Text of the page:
24. Set 3 short term goals and 3 long term goals for yourself and write why you chose them.
  25. What are your 5 favorite ways to relax and fill you up?
  26. What limiting beliefs are holding you back from fulfilling your dream life?
  27. What actions can you take to simplify your life?
  28. What does happiness mean to you?
  29. What is your dream job?
  30. If you could be anywhere in the world, where would you be and why?

Bonus: End with Gratitude

Now, if you really want to see the maximum benefits from journaling as I talked about above, I recommend ending each and every stream of consciousness journaling practice with gratitude. There are countless testimonials, studies and experiments that prove that incorporating gratitude into your daily life can improve your mental and emotional state and help you become more successful. That’s why thousands of successful people, celebrities, influencers, and change makers swear by a daily gratitude practice and owe their accomplishments to their simple gratitude ritual.

Even Oprah has a daily gratitude practice and swears that her daily gratitude journal has brought her the most joy, allowed her to keep up the stamina to build her empire, and attract a fan base that completely aligns with her message. Her gratitude practice is simply writing down 5 things that she feels grateful for each and every day – even if it’s something incredibly simple. Today, there are thousands of articles and videos that you can find online where successful people share their gratitude practice and open up about how it impacted their life and allowed them to be happier. Each practice may be slightly different, but it proves that incorporating gratitude practice or a gratitude journal into your routine improves your life in more ways than one.

My gratitude practice

Personally I’ve found that jotting down 3, 5, or 10 things that I’m grateful for is not enough for me. Writing down a bullet point isn’t enough to bring me that overwhelming sense of gratitude that has the potential to change my mindset and my life. Many people swear that their bullet journal changed their life, but I’ve had no success with it. Instead, I incorporate gratitude in my own way. At the end of each journaling session, I pick one thing that I’m grateful for that day and write about it in detail. It could be an insightful conversation with a stranger, or my partner, or an accomplishment – but whatever it is I write at least a paragraph about it. I write about what it is I’m grateful for and why I feel so happy to have this thing in my life. By writing in detail about one thing in particular it helps me feel a heightened sense of gratitude and completely shifts my mindset towards a positive one. It’s impossible to feel crappy after I finish my own gratitude practice.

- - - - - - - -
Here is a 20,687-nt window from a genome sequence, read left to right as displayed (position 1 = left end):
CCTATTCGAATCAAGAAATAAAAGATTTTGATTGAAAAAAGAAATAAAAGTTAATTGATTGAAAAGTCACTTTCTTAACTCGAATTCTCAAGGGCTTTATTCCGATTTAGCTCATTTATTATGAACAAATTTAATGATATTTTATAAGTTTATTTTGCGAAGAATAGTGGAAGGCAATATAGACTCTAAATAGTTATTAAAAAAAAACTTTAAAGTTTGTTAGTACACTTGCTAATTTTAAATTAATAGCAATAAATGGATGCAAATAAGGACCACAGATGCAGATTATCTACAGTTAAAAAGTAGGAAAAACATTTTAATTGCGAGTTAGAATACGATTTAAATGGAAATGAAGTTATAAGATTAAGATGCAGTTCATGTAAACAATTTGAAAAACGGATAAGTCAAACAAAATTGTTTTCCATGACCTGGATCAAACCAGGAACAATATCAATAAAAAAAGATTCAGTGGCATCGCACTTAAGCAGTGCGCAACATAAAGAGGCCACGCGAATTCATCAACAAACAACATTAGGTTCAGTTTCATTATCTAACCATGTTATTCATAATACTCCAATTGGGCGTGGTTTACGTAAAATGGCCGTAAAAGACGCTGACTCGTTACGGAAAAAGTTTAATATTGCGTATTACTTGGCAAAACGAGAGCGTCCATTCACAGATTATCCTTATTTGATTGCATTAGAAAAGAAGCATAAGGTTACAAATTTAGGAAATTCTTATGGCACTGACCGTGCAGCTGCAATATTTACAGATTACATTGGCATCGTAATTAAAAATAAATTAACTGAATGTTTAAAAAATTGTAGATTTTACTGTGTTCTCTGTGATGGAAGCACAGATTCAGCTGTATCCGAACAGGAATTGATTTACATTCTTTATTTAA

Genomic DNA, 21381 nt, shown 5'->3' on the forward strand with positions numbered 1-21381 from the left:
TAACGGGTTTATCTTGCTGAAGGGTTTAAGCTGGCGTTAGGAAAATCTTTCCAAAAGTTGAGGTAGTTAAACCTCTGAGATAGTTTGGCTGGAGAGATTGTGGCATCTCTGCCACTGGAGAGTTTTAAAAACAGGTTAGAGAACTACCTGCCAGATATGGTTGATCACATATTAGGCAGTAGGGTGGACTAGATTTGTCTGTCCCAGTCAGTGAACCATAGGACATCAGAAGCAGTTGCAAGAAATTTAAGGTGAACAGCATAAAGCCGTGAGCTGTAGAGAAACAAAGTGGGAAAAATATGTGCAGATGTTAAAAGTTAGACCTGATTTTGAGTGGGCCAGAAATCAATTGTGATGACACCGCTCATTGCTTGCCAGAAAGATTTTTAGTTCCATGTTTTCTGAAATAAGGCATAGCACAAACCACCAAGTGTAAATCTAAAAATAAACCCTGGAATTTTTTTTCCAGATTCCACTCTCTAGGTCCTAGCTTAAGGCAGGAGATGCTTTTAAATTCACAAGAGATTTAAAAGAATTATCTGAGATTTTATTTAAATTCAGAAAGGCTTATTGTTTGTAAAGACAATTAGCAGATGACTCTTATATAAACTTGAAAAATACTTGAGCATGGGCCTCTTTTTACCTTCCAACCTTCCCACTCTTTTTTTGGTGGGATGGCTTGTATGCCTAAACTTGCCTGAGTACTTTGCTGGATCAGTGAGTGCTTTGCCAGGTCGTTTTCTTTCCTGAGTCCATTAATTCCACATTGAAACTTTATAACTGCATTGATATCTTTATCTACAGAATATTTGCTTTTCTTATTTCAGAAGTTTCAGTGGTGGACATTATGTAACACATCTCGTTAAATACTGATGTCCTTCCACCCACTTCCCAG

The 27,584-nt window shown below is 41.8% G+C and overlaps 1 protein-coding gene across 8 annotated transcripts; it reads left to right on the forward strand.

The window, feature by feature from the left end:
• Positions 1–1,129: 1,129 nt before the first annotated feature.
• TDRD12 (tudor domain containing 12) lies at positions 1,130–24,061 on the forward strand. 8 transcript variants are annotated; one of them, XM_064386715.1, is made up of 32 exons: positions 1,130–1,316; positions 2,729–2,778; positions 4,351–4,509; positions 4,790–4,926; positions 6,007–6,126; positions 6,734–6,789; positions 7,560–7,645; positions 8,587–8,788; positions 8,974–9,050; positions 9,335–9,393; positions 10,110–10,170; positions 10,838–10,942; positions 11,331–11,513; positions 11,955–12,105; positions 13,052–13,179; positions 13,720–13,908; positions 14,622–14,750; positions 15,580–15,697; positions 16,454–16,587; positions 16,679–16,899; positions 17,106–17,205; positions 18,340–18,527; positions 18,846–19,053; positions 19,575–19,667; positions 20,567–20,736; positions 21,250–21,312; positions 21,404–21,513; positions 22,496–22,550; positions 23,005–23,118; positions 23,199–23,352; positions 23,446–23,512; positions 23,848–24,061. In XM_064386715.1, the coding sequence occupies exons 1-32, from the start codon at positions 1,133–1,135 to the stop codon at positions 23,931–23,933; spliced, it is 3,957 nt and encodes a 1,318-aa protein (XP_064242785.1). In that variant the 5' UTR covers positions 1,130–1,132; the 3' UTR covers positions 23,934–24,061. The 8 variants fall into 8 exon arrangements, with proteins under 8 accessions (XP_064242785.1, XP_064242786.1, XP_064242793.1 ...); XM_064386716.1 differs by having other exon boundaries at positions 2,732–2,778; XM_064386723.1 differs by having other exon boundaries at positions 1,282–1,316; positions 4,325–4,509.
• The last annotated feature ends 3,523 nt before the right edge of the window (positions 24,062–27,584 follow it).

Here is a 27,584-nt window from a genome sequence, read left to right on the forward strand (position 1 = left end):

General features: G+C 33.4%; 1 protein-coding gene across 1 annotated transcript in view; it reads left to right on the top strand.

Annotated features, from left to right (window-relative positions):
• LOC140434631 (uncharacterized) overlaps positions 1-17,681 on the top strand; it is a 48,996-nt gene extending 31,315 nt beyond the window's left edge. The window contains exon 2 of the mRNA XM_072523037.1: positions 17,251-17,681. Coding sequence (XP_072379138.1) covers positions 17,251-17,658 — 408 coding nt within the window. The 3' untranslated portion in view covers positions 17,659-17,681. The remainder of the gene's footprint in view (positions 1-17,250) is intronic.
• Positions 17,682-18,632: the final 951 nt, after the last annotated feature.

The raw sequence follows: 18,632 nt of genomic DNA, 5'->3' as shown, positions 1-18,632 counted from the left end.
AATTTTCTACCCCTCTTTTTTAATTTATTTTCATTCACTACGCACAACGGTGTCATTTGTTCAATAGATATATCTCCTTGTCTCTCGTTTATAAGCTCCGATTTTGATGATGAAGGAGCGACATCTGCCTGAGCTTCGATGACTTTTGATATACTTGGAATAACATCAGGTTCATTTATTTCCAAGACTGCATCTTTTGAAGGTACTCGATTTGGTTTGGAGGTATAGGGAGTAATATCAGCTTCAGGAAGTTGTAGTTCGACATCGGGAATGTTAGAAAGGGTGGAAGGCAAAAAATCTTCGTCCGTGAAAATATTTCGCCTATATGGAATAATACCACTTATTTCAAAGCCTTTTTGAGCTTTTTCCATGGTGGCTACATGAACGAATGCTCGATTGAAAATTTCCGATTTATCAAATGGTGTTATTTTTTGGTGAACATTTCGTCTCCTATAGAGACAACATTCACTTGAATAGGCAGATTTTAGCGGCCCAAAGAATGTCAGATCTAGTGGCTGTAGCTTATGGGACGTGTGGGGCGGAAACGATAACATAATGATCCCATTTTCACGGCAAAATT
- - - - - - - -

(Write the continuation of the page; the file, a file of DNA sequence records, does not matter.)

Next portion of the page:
It’s GIVEAWAY Time!

Since I’m such a huge believer in practicing journaling and gratitude each and every day and I’ve been wanting to write about this topic for months, I decided it would be the perfect opportunity for another Instagram Giveaway! I will be giving away a beautiful and super colorful daily gratitude journal to one lucky winner on my Instagram @heather.ione. It’s a gorgeous and lightweight journal that you can take with you anywhere to make it nice and easier to get yourself into your own daily gratitude practice! Make sure to head over there today to see how you could this beautiful little book, that I completely fell in love with because it 100% reminds me of my favorite book, Big Magic, by Elizabeth Gilbert.

Thanks for coming to Lost Online!

I really hope that you enjoyed learning about stream of consciousness writing, the benefits, and how to incorporate it in your daily life. And I hope that you can take something away from it that will be beneficial to you. I’ve seen this simple ritual impact my life like nothing else before. I swear by stream of consciousness journaling and I believe in its ability to improve our mental stage and make us happier. It’s a topic that I’ve been wanting to write about for many months on the blog in hopes that it could help others and inspire them to start journaling too.

As always, let me know what you think in the comments! Was this post helpful to you? Did you learn anything? Do you do stream of consciousness journaling? Did you see any benefits of your own? If so, what were they? And do you have your own gratitude practice?